Quit the Sorry Habit

I have been over apologizing for the last month or so. I’ve been apologizing so much that I think I might even apologize for the weather or the stock market at this point. I have had both my daughter, Natalie, and my boyfriend, Roy, admonish me for saying “sorry” wayyyyyy too much. I was on the phone with Natalie last week and she flat out said, “Stop saying sorry.” To which I responded, of course, “Sorry.” As I sit here and reflect on my sorry-a-thon over the last few weeks, I think it’s directly attributable to  my dad’s health being in decline and I’m coming to grips with it all. This has caused me to cry and, in turn, apologize for crying. I’ve been feeling the feels and it’s hard being in that space for me.

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The other cause for my sorry-paloza is my feeling of being overwhelmed or, perhaps, it really is feeling a lack of control. As I sit here writing, I am at the top of Amicalola Falls in northern Georgia, waiting for Roy to start his epic through-hike of the Appalachian Trail for five to six months (2190 miles…EPIC!). Anything that has not gone as planned has caused me to apologize. The coffee is cold, the hotel room is full of lady bugs, I can’t find a pen, I can’t find a signal for my GPS app — you name it, I’ve apologized for it. My best friend is headed out on the trail for the foreseeable future, my dad is declining faster than I want and, did I mention, my son is in Nicaragua. Perhaps all the apologizing is to make me feel like I’m in control or my life is not out of control. As if I am responsible, but I cannot be responsible for any of it. All my sorry-ing is about me believing I am in control, when I really just need to let go.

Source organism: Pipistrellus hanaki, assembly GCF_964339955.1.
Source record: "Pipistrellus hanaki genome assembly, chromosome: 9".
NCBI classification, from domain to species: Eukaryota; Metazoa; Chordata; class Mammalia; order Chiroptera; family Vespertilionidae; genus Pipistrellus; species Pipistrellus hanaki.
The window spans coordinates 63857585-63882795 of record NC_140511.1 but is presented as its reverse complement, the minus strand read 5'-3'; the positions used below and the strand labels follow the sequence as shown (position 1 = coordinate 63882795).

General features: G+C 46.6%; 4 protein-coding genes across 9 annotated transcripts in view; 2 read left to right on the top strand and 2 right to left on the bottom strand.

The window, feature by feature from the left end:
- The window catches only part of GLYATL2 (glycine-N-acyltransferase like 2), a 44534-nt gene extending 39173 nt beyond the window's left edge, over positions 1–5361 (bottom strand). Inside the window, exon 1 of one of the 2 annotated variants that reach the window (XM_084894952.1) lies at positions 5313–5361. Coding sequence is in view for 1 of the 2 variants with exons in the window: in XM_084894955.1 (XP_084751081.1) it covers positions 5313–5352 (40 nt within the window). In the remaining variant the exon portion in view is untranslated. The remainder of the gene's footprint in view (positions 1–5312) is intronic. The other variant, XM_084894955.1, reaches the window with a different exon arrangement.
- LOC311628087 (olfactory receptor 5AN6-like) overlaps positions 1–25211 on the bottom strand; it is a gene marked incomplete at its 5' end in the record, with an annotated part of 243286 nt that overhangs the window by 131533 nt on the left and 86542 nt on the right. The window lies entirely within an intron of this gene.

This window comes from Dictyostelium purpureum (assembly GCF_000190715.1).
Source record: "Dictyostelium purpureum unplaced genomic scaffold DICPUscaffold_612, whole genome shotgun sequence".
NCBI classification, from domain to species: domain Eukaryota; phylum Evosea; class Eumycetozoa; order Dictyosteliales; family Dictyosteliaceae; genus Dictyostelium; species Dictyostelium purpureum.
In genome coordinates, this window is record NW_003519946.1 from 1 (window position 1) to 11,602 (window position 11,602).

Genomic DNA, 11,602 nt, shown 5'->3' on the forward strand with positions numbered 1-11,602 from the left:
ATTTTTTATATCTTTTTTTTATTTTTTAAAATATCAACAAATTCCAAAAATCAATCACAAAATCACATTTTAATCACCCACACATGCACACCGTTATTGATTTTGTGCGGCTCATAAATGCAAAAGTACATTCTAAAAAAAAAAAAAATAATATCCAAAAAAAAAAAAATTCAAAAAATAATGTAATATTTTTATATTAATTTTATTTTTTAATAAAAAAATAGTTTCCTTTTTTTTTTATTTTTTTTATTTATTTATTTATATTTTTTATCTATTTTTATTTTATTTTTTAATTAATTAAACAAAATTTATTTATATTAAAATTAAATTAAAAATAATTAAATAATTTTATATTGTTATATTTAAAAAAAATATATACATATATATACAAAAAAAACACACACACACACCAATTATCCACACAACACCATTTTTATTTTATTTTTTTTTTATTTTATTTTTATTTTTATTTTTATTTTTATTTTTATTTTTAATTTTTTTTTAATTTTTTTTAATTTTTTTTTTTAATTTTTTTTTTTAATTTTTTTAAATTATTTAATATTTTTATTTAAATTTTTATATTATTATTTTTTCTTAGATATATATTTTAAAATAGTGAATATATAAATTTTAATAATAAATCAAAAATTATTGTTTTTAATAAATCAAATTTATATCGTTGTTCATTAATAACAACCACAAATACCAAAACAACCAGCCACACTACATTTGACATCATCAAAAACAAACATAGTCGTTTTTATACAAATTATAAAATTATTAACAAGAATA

Here are some tips on how to let go of the Sorry Habit:

Acknowledge

First, you have to acknowledge you’ve got a problem with over-apologizing. I’m lucky that I have Natalie and Roy to point it out. There are plenty of people out there who would not bother to point out that you are over-apologizing. I grant you, it is annoying to be around an over-apologizer, but it also creates an illusion to the receiver of the apology that they are not responsible. “Hmmm, I wonder where Cathy is so that she can apologize for this report not being complete or the temperature of the room being too cold.” I think back to my last apologizing spree and it was all around the reconstruction of my home after Hurricane Matthew. There wasn’t a cabinet, paint color or plumbing delay that I didn’t apologize for. It’s like any habit. You have to notice it first or have someone point it out. Acknowledging is the first step. You can’t try and fix what you are not aware of.

Thank You

This is the fastest way to turn an apology into gratitude and let the receiver feel appreciated. In the case of crying to Natalie, I could say, “Thank you for listening,” instead of “I’m sorry I’m crying.” The thank you lands so much better than the apology. Instead of “I’m sorry for being late,” it’s “Thank you for waiting.” As Anisa Horton wrote for Fast Company, “The rationale between replacing ‘sorry’ with ‘thank you,’ is that by apologizing, she started the interaction in a negative tone, causing her to feel like she needed to spend the rest of the conversation ‘recovering from [her] faux pas.’” On the other hand, saying “Thank you” allowed her to recover from her blunder more quickly. Sorry leaves you in a negative space. A diminished space. Thank you creates a positive instead.

Solution

I’ve heard this advice for any problem you bring to your boss. If you bring a problem, bring a solution or two as well. Instead of, “I’m sorry the report isn’t complete,” instead say, “The report is incomplete, I can turn it in today incomplete or wait to have it to the committee with the West region’s numbers on Friday.” I apologized to Roy yesterday for not having a pen on me. I could have said, “I have a pen in my purse if you can wait until we are back in the hotel room.” No need for an apology; provide a solution instead.